Now if someone can come up with a 2000 mA AA NiMH type that retains 85% plus for one year at room temp. and get the price down below $5 per cell.

Charles
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Old Aug 24, 2006, 08:41 PM
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Yes

eneloop, yes, can't get those yet....bummer.

thanks,
Steve

Quote:
Originally Posted by everydayflyer
My Redneck findings/ observation...
Most is not all high capacity AA NiMH cells will have a higher self discharge rate than lower capacity ones. Exactly where the tide turns is hard to judge.
Some 2300 s will kick 2500 and 2700s backside when it comes to delivering capacity after entended storage ,the green sleeve Sanyos seem to be different tahn the others..
The eneloop cells are reported to be extremely low self discharge however they are also only approx 2000 mAh which makes me wonder how much better they are than other 2000 mAh cell.
There are several others claiming to have similiar cells in development.
Now if someone can come up with a 2000 mA AA NiMH type that retains 85% plus for one year at room temp. and get the price down below $5 per cell.

Charles
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Old Aug 25, 2006, 11:22 AM
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Hello Charles,

An update on the Eneloop cell testing...

After 90 days of room temperature storage, they have about 88% of their initial capacity.

Tom
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Old Aug 25, 2006, 11:32 AM
Southern Pride
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Thanks for the update Tom. I am still not 100% convinced they are that much of a practical improvement / advantage over high quality NiMH cells.
My logic iis a bit like this. If they(eneloop) are 2000 mAh and retain 90% for 60 days then they are marginally better than Sanyo 2500 NiMH cells stored for the same length of time.
In some applications I can see where extremely low self discharge would be worth the high cost per mA. but not many. A set of these at $40 would be a more logical choice than a $60 LiPoly in a Transmitter but NiMHs are still so much bang for the buck.
Have you compared these to the Sanyos 2500s down to 1.15V per cell at around a 0.5A load?


Charles
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Old Sep 12, 2006, 09:28 AM
Southern Pride
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Sanyo 2700 NiMH update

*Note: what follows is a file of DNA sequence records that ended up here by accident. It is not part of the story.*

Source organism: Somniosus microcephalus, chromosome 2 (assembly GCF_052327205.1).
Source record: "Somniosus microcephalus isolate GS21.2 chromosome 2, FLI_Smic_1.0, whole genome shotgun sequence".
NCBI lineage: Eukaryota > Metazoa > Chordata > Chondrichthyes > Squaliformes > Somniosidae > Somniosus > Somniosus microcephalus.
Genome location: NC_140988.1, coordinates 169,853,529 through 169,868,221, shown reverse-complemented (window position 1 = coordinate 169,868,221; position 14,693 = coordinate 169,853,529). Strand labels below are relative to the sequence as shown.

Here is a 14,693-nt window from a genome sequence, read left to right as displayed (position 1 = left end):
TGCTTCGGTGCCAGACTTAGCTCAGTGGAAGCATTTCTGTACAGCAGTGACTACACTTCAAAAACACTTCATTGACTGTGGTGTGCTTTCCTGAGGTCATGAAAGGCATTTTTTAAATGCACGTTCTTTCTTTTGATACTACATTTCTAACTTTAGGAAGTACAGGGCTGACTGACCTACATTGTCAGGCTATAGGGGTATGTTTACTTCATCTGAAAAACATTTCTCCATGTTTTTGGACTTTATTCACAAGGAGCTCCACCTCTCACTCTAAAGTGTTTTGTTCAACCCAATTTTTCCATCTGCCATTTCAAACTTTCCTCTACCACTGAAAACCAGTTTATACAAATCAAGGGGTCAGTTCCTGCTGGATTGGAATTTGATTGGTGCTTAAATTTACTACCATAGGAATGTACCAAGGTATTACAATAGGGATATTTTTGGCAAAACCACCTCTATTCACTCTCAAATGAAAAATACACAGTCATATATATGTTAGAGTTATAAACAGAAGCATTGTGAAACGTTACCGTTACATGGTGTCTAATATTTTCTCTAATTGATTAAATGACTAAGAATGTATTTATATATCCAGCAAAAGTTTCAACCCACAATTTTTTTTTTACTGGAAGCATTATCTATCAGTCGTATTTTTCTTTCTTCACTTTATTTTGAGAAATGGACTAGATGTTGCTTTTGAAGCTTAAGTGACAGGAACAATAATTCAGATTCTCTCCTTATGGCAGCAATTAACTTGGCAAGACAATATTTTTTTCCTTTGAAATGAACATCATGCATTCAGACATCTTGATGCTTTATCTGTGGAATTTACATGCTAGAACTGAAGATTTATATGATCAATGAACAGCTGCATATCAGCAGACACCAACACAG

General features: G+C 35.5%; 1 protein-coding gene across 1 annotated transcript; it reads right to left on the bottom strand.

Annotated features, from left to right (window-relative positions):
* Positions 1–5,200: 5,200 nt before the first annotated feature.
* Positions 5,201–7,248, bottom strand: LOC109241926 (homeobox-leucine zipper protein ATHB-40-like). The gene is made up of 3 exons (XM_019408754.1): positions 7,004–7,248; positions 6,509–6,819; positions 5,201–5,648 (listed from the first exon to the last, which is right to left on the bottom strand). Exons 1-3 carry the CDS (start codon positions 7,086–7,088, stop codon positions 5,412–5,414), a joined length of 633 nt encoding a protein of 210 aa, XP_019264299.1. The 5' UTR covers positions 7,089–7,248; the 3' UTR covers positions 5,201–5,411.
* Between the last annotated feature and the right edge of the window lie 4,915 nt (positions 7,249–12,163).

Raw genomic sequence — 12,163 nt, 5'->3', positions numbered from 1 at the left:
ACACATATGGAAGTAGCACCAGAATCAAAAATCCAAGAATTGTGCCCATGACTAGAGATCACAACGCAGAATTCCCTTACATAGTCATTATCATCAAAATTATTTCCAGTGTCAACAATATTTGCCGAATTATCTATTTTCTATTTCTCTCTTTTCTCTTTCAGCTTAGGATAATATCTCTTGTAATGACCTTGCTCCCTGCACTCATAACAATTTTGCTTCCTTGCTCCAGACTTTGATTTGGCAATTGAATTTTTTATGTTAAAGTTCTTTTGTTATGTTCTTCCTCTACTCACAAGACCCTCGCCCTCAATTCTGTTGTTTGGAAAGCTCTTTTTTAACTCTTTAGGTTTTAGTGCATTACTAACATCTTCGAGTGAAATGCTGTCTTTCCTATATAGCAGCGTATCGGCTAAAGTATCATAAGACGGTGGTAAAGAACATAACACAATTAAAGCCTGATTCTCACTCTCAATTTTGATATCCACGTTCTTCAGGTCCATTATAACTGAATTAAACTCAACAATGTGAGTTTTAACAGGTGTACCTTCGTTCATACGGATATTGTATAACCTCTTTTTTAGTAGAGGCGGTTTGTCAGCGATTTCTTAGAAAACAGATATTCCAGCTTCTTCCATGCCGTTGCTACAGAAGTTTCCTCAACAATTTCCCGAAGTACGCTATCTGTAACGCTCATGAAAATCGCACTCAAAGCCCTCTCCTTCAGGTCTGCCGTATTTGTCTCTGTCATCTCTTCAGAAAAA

Well these Sanyo 2700 NiMH AA cells are great fresh off of charge and even the 21 day delayed test above was very good but the last round of extended storage testing was not so good.

An 8 cell pack last charged on 8-3-06( 39 days ago) was discharged on a Triton at 0.3A .

9.41 volts at 5 min.
9.35 volts at 10 min.
9.32 volts at 15 min.
9.30 volts at 22 min. Low voltage alarm point for many RC Transmitters.

While this is not terrible performance for a battery charged almost 6 weeks ago and stored at room temperer I have seen / had better results. My Prior testing of Sanyo 2500 Green Sleeved was much better. Over all it sure seems like many of the 2500 mAh plus NiMH AAs have a self discharge rate problem much worse than the 2300 mAh and below ones.


Snip from a post on the Sanyo 2500 Gree sleeved

Quote:
02-06-06 Sanyo 2500's after setting for 58 days
Time / Volts
Start / 10.1
5 min. / 9.8
30 min. / 9.8
60 min. / 9.7
120 min. / 9.7
180 min. / 9.6
240 min. / 9.5
300 min / 9.4
330 min / 9.3 Low Voltage Alarm
Charles
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Old Sep 12, 2006, 10:42 AM
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So, your saying the 2500mah cells have the best voltage retention? However, fresh off the charger the 2700mah cells are best capacity wise? This is good info to have.
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Old Sep 12, 2006, 11:04 AM
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We can still offer those 2500 cells for $2.25 a cell.
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Old Sep 12, 2006, 11:25 AM
Southern Pride
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Quote:
Originally Posted by sjslhill
So, your saying the 2500mah cells have the best voltage retention? However, fresh off the charger the 2700mah cells are best capacity wise? This is good info to have.

Based on all of my high capacity NiMH AA consumer cells that has been the case.

You know a thing or two about how cells are constructed. The simple fact is that for a give physical size cell to increase the capacity the separators have to be thinner. This most always leads to higher self discharge rates, more separator failures,development of more micro shorts (whiskers) etc.
The Sanyo 2500s with the green sleeves such as is normally used on their industrial (OEM) cells seem to be the only ones over 2300 mAh which can maintain great capacity after prolonged storage.

I really do not see the need in a Transmitter battery being able to hold a charge for weeks on end. I do like mine to last me several days of flying without having to watch the Transmitter voltage display like a hawk. These 2700 meets that requirement easily.

Quote:
Sanyo 2700 single cell 3 weeks since charge.
Discharge rate 250 mA. same as used by many RC Transmitters.

Start 1.22V
30 min. 1.21 * 8=9.68
60 min. 1.21
120 min. 1.20 * 8= 9.6
180 min. 1.18 *8= 9.44
240 min. 1.16 * 8= 9.28 Point at which many Transmitter reach low voltage alarm.
IMO anyone who can not find the time to charge their Transmitters every three weeks needs to slow down a little.

My extended storage test are just a simple way to determine the true self discharge rate of the different capacities and brands. There does seem to be a coalition between the cells with a high self discharge rate and cell failures but then my testing is limited.
The results of my 21 day test and 39 day test do not match well at all. The sigle cell used at 21 days perhaps was one of the best and perhaps the 8 cell test at 39 dya had one of the worse cells in it. All cells were very closely match when new after being cycles several times.


Charles